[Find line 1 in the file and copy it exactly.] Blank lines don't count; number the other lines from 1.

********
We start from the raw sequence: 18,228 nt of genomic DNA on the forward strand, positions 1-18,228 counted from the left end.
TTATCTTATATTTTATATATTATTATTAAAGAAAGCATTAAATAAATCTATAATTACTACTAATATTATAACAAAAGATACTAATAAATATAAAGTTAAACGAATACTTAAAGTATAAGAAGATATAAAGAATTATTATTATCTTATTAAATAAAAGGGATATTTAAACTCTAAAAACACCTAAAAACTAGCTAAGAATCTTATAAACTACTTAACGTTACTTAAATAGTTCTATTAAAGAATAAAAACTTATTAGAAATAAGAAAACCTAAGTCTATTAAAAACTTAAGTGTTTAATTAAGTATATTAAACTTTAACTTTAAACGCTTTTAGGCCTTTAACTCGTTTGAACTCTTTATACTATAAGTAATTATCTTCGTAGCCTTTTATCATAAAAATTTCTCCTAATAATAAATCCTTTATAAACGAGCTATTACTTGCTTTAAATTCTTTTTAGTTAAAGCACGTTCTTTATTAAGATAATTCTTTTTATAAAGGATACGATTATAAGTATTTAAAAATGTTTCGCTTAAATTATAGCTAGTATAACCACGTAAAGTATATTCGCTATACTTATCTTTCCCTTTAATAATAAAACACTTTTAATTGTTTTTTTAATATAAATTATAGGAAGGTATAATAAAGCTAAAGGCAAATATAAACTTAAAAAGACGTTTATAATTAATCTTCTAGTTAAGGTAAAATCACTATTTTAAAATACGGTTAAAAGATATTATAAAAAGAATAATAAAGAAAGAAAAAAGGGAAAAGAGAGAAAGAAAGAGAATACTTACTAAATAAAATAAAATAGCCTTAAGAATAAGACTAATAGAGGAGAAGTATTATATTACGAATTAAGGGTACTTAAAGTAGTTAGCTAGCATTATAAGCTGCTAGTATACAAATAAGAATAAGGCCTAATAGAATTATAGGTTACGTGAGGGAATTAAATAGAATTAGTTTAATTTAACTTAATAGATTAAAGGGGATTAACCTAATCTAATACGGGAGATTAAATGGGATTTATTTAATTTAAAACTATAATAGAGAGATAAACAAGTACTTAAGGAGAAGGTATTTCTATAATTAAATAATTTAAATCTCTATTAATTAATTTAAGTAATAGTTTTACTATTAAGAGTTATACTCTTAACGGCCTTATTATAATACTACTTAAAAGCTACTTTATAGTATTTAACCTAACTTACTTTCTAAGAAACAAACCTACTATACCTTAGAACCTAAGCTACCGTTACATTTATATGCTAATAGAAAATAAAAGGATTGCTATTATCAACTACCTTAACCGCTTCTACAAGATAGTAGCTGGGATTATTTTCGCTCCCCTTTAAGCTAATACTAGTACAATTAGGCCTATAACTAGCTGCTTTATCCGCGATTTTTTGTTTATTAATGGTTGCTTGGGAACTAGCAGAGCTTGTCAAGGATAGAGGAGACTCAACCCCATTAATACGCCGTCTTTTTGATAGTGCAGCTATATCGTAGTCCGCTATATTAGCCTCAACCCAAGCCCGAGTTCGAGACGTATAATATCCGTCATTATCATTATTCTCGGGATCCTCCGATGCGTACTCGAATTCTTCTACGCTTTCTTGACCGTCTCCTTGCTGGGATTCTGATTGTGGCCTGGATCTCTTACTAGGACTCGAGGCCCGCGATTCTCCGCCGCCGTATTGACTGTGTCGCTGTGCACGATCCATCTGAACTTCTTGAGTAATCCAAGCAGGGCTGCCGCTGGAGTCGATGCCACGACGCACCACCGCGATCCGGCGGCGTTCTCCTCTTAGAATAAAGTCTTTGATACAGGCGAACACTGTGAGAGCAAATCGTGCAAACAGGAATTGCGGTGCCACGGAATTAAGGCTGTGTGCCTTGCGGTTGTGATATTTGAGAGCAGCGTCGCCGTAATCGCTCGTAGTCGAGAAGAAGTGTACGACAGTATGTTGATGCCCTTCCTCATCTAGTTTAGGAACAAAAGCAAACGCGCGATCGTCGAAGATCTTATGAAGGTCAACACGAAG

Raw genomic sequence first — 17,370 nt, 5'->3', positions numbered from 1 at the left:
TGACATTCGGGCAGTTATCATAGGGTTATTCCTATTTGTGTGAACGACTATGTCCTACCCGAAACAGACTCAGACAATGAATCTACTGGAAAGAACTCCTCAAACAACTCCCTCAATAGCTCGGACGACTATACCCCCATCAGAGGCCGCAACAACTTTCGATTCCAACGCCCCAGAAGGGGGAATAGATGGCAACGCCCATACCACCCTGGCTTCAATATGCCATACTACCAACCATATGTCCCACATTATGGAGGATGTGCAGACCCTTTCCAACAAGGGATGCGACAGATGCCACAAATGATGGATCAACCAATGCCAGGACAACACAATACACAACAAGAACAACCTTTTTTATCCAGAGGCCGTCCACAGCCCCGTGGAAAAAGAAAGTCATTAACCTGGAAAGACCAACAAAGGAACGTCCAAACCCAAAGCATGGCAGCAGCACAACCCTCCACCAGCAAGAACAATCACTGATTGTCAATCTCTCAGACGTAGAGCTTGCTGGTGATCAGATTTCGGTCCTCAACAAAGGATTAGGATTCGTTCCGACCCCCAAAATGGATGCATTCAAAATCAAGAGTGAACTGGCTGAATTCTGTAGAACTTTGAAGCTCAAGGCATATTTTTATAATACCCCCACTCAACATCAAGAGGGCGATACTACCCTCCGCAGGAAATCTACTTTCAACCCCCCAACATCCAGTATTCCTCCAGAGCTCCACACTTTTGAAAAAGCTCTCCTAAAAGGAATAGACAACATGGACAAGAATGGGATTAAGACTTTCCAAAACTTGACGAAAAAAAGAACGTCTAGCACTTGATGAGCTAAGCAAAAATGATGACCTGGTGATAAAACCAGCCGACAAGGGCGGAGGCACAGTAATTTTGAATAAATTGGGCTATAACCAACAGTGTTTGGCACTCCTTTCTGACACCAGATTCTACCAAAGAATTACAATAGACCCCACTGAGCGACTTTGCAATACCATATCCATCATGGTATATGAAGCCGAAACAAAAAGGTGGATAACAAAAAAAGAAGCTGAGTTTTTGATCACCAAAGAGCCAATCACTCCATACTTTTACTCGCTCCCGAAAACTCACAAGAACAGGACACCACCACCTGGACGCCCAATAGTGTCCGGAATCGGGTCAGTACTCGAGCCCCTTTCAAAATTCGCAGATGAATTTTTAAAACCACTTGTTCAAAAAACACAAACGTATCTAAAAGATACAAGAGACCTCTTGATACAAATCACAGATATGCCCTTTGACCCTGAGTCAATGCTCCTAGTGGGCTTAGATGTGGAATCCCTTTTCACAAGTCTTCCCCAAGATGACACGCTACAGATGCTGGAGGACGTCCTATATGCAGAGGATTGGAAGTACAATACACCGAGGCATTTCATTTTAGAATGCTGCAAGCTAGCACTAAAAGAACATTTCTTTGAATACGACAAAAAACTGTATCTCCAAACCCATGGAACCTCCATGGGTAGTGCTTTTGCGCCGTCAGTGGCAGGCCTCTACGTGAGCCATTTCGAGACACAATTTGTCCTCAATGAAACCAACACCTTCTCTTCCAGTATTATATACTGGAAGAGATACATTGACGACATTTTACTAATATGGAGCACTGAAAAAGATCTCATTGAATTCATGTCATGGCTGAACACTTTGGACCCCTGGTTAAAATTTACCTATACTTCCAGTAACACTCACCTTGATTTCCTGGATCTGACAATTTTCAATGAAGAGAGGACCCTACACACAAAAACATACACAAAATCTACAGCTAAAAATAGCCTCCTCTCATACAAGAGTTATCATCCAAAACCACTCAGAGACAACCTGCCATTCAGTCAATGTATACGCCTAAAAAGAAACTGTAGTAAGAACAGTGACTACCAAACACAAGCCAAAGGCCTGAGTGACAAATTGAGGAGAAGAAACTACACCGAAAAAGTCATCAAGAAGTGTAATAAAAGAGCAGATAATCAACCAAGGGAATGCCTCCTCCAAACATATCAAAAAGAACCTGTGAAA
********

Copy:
We start from the raw sequence: 18,228 nt of genomic DNA on the forward strand, positions 1-18,228 counted from the left end.